More recently, I used Songbird (which went through a few name changes). It was a web browser that tried to include iTunes functionality. It really sucked - imagine trying to take a normal web browser and make it twice or thrice or more slower - but the idea was nice, you could go to music blogs, and click the play button and listen to all the songs they linked to, and click the download button if you wanted to keep the file.
I am trying to get Nuclear to work, just to see what it's about, but I literally can't get any audio out of the program. That makes it slightly useless.
I would love a program that collated legally available music and provide a music player interface (preferably VLC or WinAmp style and speediness). There is so much music out there that you would never have to listen to the same song twice. Digging through SoundCloud and BandCamp and Archive.org would provide endless music. Archive.org alone, if you wanted to avoid legal issues (even though lots of music is available free streaming at the other two websites I mentioned).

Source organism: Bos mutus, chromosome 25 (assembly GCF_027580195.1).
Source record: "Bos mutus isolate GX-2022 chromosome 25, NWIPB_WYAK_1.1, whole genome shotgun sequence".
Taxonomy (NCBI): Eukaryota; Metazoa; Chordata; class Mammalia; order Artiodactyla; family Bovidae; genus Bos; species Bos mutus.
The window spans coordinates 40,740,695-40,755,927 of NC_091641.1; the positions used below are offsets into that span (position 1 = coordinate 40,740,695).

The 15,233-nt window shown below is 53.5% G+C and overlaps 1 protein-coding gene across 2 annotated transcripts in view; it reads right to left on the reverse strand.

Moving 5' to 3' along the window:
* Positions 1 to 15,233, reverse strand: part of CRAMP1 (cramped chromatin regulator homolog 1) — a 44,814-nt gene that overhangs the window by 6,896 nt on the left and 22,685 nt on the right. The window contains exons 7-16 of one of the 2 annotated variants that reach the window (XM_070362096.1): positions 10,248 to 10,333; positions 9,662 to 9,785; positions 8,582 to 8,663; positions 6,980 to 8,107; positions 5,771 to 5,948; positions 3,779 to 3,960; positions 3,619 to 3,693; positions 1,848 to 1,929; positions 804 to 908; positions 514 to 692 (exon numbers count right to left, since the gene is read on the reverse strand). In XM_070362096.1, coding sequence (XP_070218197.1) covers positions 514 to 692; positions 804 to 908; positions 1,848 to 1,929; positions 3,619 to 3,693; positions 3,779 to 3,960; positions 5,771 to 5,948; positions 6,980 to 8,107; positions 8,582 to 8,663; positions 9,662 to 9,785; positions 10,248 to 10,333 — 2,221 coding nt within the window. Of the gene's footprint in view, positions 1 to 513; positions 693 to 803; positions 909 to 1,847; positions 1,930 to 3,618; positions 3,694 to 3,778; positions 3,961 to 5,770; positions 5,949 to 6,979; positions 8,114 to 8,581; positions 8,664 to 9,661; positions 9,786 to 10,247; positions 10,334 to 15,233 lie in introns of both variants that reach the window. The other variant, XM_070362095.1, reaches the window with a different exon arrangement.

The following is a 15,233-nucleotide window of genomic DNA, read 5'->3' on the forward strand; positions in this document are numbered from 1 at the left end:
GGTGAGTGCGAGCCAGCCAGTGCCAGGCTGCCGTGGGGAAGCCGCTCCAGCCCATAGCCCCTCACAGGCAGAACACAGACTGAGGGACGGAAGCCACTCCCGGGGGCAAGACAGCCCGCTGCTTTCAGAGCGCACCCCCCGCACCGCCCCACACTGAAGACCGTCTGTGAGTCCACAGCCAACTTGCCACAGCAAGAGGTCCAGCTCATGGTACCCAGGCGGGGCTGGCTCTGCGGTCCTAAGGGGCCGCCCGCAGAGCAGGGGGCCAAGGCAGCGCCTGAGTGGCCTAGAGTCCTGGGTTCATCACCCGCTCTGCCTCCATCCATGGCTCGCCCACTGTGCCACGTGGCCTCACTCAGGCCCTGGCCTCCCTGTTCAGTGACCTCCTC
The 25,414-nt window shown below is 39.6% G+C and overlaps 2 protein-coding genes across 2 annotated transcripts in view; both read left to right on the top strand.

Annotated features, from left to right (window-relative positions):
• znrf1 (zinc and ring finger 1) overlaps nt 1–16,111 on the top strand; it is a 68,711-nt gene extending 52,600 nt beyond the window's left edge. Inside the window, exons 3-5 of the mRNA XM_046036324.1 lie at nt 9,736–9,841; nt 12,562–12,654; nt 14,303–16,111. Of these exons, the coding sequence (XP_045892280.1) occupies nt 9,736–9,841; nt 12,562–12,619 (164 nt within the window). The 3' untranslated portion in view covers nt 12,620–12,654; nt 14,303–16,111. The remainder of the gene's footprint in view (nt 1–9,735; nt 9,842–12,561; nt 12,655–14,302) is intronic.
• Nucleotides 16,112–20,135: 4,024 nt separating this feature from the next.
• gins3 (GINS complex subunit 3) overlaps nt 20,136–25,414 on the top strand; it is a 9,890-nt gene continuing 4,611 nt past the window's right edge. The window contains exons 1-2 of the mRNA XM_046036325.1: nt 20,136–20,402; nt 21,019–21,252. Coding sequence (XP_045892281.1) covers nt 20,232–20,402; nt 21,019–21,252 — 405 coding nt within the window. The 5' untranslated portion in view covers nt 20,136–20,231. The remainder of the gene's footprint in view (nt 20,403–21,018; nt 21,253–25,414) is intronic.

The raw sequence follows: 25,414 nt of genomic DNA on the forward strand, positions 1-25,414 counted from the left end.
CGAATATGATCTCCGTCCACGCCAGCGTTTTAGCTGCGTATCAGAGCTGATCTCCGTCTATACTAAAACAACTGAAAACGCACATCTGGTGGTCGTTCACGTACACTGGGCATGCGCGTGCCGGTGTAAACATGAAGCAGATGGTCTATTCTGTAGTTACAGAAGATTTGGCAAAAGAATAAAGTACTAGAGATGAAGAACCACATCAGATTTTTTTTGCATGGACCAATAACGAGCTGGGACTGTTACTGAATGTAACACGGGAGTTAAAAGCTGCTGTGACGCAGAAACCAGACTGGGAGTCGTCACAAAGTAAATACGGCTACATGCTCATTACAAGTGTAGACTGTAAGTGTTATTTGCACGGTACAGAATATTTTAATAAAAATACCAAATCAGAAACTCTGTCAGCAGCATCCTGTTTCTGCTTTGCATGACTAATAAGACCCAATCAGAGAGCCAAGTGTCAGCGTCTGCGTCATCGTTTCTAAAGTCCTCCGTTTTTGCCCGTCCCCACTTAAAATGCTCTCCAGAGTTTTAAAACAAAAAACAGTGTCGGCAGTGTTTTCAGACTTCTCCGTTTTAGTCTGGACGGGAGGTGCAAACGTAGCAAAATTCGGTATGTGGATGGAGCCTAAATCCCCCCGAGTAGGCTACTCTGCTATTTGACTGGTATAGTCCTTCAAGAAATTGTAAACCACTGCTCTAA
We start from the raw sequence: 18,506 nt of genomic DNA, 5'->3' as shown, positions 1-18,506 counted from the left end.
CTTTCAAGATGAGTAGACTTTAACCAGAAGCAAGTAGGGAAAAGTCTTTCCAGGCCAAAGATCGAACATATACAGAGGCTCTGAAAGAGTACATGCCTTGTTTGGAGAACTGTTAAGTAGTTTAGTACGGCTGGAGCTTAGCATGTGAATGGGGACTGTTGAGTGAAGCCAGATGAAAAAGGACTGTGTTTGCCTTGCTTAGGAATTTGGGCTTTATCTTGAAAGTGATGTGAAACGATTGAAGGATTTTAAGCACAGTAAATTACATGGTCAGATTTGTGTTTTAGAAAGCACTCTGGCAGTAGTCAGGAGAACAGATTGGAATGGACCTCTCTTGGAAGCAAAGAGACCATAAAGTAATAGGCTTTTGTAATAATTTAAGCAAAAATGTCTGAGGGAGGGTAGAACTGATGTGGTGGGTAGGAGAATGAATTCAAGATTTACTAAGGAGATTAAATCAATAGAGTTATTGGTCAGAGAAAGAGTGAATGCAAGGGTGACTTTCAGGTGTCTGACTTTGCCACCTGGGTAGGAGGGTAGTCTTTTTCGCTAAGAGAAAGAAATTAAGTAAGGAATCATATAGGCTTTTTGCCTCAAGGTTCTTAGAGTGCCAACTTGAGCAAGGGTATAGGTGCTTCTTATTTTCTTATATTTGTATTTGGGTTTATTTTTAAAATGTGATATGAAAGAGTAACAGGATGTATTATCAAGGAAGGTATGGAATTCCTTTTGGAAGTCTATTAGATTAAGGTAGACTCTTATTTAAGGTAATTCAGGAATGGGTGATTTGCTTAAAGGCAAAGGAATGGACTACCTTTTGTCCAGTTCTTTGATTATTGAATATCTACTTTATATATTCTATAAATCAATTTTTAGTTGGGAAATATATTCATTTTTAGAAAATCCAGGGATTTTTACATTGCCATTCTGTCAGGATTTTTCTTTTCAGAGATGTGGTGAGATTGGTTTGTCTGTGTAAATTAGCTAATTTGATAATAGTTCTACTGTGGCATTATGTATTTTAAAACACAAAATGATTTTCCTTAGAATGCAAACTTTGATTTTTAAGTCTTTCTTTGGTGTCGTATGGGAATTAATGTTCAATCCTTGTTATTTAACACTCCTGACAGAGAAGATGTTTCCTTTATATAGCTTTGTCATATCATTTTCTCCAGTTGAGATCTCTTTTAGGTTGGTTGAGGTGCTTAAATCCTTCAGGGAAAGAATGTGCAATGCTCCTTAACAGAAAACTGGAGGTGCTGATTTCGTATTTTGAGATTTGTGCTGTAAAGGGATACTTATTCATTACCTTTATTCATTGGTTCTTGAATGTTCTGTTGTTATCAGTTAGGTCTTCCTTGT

Perhaps I'll have to write this program myself. I already have too many projects as it is, though.
There was at one point an app that did something similar (I can't recall the name), except it used YouTube instead of torrents which made it pretty useless for me as I find 128kbps playback rate to be quite terrible.
"It's too late now to be Stripe, but there's plenty still broken in the world, if you know how to see it." (even if it is of dubious legality)
edit: nvm all that, got fooled by the title. This does not work with torrents but with free music streaming services, which will clearly be inferior to most premium services like Spotify, guess I'm starting another new side-project...
but where is the torrent client?
It looks good enough to stand by itself.
Something tells me it doesn't support gapless playback. (I might be wrong tho)